Announcing our bold, new campaign: "Cellular Agriculture for the Public Good."

New Harvest awarded by Stanford PACS

Published June 17, 2014 | Updated October 4, 2021 |

Stanford PACS logo

In mid-April, New Harvest was approached by a Stanford philanthropic team disbursing a one time $10,000 grant before the end of the school year. The team, working with the Stanford Center for Philanthropy, was assigned to find the best nonprofits in the environmental category, and identified New Harvest as one which fit the criteria of addressing climate change while building a new food system.

After receiving an RFP, sending in a grant application and speaking with the four person team over Skype for an hour, I am  happy to say that New Harvest won $9,000 from Stanford PACS, announced officially on June 4, 2014!! There appears to be a giant cheque there waiting for us!!!

I’d like to personally thank the student team (Alex, David, Jonathan and Sonal) that deemed New Harvest an effective environmental organization.

Stanford University offers a class “Theories of Civil Society, Philanthropy, and the Nonprofit Sector” taught by Dr. Bruce Sievers, which is in receipt of funding from The Once Upon a Time Foundation, a philanthropic foundation promoting the values and practices of philanthropy

The class and the associated funding enable students to learn about philanthropy through hands-on grant-making, distributing funds to nonprofit organizations in their chosen field.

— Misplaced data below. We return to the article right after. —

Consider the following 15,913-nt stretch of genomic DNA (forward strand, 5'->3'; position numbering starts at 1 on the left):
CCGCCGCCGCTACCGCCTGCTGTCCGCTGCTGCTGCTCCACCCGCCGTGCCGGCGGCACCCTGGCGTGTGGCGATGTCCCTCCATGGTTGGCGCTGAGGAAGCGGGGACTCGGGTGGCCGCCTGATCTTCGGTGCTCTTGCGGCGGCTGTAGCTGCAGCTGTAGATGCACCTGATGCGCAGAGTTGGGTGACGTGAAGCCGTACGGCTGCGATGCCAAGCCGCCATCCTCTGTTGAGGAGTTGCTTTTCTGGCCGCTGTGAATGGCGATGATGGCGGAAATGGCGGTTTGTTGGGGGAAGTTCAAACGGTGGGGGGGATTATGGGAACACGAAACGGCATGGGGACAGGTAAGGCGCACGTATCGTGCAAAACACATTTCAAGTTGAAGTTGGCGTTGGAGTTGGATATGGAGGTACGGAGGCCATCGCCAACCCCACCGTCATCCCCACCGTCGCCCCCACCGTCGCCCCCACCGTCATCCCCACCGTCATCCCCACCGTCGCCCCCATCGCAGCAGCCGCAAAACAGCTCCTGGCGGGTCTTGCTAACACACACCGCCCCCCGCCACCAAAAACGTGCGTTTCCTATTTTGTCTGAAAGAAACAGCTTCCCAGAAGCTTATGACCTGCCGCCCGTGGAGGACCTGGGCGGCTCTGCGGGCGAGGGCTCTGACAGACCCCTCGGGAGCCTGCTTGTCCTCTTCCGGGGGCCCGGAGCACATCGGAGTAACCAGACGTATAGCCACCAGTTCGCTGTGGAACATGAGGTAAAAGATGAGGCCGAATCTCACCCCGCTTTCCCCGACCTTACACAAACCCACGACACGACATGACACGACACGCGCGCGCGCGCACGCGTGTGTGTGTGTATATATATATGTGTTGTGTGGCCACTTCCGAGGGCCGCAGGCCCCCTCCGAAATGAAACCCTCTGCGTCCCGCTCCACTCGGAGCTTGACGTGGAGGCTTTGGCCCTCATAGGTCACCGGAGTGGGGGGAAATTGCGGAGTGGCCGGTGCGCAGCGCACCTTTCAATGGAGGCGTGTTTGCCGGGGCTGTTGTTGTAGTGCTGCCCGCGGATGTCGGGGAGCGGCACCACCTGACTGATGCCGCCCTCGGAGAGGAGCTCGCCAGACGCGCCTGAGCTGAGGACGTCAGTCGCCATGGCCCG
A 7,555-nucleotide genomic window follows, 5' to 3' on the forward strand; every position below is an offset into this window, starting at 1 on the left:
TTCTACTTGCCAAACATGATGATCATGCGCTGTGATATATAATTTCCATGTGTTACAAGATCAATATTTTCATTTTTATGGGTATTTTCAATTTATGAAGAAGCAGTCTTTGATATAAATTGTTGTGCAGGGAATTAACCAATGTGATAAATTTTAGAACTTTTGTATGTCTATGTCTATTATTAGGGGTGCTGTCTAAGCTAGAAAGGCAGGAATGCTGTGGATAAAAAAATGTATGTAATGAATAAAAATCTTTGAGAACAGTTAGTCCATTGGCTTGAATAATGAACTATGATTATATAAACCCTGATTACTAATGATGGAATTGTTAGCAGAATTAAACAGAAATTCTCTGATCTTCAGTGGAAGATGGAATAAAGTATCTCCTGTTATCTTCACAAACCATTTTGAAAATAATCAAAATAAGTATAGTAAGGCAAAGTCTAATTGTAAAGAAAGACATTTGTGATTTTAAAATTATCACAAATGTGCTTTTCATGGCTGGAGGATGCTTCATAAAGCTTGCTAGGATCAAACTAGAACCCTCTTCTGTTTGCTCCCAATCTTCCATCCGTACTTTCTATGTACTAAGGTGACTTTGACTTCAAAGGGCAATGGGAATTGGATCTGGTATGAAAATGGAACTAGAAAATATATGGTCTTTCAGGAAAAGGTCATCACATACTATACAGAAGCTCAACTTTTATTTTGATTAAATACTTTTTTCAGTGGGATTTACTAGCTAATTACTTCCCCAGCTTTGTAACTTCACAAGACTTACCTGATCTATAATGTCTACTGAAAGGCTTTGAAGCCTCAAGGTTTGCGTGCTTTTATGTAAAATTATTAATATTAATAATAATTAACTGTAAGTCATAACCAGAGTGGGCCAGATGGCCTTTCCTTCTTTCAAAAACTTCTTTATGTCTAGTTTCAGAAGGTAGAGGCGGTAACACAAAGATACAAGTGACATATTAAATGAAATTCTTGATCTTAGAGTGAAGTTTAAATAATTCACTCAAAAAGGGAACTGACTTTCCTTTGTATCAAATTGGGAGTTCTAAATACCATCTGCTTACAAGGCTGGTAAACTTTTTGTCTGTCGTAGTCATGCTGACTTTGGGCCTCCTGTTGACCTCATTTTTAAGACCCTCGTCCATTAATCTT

Students in the class divided into four teams, focused on different philanthropic areas, one of which was the environment. These were the grant priorities set out by Stanford PACS:

The mission of this grant category is to combat climate change by supporting organizations building sustainable food systems. The overall aim is to fund efforts to reduce the negative environmental impacts of food production at the consumer, producer, and/or transport level. Highest priority will be placed on organizations and programs that:
  • Demonstrate a community-based approach involving solutions that recognize and incorporate the unique perspectives of food consumers, producers and the communities they live and work in.
  • Are scalable – there is no requirement that organizations are of a particular size, but expected to become part of solutions that have large impact in the short-term or the potential for large impact in future.
  • Have a track record of success and are willing to take risks.

If you want to read more about this philanthropy class, check out these stories in the Stanford Daily and the NY Times.